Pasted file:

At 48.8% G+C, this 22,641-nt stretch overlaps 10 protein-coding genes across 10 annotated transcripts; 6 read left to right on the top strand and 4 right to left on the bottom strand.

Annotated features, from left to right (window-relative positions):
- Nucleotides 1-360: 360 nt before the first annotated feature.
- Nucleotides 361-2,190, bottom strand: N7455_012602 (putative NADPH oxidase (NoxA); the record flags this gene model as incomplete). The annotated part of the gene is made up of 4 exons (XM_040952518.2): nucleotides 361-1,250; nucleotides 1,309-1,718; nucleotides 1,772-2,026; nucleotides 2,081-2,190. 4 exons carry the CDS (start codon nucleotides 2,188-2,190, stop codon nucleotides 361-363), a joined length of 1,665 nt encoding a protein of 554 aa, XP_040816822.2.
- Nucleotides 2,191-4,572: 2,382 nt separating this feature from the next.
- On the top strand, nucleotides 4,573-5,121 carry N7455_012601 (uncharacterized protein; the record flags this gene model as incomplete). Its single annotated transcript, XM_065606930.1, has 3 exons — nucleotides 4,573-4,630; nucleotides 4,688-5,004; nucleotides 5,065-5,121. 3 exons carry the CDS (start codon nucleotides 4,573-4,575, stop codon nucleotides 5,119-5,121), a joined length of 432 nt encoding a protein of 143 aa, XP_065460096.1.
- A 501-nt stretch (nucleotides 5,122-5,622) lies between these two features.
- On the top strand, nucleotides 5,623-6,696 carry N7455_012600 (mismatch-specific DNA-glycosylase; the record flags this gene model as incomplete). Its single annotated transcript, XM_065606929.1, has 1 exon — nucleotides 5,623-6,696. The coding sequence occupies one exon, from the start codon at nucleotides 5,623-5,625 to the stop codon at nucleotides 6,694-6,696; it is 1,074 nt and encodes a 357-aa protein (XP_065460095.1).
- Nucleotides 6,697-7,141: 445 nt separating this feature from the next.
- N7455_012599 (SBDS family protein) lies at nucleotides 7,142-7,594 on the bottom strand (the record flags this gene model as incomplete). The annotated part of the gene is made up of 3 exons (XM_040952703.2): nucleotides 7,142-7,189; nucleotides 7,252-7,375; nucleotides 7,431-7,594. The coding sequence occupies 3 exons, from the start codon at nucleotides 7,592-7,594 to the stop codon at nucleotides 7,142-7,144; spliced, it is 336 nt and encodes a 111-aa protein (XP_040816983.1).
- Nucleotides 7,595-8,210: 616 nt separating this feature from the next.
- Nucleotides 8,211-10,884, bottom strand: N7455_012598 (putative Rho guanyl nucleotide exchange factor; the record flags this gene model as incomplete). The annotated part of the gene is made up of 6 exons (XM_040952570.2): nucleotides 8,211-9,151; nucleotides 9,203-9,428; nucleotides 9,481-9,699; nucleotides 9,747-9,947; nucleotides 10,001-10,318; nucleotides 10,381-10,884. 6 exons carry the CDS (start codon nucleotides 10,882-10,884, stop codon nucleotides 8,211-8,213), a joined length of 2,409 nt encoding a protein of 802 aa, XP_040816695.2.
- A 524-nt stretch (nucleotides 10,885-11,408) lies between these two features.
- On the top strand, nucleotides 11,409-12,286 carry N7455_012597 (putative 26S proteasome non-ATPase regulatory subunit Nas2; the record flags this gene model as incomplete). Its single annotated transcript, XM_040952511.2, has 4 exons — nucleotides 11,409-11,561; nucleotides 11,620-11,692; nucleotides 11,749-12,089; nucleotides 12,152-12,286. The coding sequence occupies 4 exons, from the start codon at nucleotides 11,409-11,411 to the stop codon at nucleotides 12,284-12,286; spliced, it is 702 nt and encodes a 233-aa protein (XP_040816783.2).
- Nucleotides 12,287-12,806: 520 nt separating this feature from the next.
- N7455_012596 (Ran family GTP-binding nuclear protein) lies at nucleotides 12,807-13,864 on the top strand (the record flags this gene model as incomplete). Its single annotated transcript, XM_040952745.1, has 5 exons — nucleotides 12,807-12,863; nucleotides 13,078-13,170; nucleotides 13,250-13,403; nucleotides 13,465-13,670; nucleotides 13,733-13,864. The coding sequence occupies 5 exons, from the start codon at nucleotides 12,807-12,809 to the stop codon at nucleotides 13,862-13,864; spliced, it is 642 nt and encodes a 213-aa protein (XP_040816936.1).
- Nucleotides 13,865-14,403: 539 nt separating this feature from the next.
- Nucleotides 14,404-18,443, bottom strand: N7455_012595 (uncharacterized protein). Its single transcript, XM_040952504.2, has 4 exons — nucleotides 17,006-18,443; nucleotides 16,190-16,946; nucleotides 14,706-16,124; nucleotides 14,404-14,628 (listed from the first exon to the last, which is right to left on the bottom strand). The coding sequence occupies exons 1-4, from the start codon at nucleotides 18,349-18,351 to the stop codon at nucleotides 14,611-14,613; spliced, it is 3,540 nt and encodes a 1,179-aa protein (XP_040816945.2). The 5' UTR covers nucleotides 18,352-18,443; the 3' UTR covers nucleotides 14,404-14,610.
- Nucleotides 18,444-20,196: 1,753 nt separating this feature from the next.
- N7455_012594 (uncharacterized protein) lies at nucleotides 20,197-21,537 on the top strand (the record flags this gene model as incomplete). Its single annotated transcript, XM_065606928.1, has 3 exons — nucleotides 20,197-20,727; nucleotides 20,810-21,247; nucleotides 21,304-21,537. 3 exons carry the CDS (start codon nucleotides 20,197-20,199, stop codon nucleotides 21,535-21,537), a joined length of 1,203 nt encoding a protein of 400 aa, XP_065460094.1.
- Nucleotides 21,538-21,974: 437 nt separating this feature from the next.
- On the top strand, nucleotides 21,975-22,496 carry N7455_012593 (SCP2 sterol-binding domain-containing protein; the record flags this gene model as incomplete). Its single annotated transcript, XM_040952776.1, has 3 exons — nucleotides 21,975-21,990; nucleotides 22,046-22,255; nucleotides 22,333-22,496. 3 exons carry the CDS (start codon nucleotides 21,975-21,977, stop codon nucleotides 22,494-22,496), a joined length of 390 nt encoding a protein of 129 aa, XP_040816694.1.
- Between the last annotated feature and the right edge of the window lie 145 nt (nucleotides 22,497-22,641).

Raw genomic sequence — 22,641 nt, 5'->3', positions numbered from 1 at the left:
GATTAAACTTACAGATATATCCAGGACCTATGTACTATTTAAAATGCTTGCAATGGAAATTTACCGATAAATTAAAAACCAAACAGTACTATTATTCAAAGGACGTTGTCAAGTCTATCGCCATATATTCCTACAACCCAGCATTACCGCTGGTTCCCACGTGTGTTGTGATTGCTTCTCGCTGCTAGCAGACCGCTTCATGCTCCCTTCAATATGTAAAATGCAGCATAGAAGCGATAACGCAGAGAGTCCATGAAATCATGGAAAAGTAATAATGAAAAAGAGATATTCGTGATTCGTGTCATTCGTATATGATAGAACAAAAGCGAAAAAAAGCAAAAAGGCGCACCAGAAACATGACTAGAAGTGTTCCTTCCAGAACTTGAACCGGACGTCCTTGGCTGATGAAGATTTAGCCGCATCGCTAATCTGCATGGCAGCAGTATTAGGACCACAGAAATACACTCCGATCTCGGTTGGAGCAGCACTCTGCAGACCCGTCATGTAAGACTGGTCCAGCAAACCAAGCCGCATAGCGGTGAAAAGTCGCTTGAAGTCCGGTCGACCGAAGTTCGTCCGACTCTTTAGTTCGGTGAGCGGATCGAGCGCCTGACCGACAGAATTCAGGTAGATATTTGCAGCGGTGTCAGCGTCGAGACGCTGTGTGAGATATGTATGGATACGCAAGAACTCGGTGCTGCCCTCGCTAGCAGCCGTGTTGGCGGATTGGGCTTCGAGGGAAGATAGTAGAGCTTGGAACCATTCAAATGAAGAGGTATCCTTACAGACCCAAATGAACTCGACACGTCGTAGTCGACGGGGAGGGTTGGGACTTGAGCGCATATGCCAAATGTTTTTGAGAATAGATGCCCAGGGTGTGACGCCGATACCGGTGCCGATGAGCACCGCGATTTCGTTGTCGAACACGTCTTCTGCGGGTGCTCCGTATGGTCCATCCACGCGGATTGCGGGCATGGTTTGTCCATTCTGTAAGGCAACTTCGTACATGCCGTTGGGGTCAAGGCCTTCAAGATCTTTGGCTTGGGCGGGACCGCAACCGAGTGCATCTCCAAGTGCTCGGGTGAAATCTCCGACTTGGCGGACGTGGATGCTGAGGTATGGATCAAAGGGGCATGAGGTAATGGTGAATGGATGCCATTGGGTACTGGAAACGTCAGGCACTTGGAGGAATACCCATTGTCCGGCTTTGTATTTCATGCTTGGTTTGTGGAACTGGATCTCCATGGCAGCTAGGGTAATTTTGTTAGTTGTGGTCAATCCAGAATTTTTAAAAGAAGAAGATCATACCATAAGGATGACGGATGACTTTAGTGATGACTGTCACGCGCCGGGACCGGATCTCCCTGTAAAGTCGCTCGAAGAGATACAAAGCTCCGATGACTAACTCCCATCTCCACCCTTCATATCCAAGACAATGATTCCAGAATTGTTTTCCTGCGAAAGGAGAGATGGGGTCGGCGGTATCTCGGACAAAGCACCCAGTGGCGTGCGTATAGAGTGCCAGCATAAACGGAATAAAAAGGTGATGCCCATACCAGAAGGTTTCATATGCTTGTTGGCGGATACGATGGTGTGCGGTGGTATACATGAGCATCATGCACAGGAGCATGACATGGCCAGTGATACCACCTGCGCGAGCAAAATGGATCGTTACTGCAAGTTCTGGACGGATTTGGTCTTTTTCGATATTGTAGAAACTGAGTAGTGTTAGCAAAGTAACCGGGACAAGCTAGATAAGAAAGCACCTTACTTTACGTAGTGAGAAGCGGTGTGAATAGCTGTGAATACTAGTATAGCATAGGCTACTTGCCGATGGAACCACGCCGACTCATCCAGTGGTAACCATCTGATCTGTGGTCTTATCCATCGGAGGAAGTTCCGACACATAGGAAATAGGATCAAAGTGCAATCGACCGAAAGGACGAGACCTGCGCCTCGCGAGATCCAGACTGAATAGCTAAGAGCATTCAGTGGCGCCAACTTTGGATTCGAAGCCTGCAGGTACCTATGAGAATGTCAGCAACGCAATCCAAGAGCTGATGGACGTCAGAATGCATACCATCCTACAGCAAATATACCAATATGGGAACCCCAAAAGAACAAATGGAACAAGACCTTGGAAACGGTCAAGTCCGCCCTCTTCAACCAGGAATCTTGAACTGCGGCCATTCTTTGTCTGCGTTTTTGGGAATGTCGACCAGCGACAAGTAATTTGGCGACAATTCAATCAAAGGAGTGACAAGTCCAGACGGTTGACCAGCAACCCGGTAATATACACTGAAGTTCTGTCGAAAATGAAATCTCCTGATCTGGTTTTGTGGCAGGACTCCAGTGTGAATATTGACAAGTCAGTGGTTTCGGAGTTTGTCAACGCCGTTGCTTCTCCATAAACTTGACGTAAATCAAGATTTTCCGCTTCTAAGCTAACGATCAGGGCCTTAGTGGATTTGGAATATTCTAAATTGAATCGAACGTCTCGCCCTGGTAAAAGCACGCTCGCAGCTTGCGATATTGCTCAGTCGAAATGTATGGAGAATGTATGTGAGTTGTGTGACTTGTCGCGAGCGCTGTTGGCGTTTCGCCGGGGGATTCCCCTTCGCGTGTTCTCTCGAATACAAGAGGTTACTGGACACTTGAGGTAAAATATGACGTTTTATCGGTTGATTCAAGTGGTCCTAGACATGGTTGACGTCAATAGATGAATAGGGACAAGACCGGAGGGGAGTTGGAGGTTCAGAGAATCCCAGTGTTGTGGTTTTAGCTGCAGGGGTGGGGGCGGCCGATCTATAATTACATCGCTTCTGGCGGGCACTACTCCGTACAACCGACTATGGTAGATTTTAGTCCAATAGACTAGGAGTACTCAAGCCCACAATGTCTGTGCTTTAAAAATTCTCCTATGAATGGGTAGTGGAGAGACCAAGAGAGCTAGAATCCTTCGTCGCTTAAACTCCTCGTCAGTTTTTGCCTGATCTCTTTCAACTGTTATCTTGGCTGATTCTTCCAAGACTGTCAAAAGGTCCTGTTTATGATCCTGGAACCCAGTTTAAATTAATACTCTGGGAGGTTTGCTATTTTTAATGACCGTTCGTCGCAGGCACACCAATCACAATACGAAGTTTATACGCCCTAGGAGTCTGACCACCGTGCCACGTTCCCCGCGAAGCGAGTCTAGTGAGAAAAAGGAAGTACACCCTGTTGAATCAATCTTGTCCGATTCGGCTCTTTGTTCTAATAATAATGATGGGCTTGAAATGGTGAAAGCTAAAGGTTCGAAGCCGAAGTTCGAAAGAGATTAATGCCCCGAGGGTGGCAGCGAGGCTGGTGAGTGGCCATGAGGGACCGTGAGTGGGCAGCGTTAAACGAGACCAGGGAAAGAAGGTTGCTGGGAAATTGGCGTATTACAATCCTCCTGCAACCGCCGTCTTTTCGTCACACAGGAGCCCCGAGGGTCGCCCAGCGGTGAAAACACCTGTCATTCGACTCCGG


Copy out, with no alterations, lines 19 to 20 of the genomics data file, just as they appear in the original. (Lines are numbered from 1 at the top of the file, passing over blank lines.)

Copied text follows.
- Nucleotides 18,444-20,196: 1,753 nt separating this feature from the next.
- N7455_012594 (uncharacterized protein) lies at nucleotides 20,197-21,537 on the top strand (the record flags this gene model as incomplete). Its single annotated transcript, XM_065606928.1, has 3 exons — nucleotides 20,197-20,727; nucleotides 20,810-21,247; nucleotides 21,304-21,537. 3 exons carry the CDS (start codon nucleotides 20,197-20,199, stop codon nucleotides 21,535-21,537), a joined length of 1,203 nt encoding a protein of 400 aa, XP_065460094.1.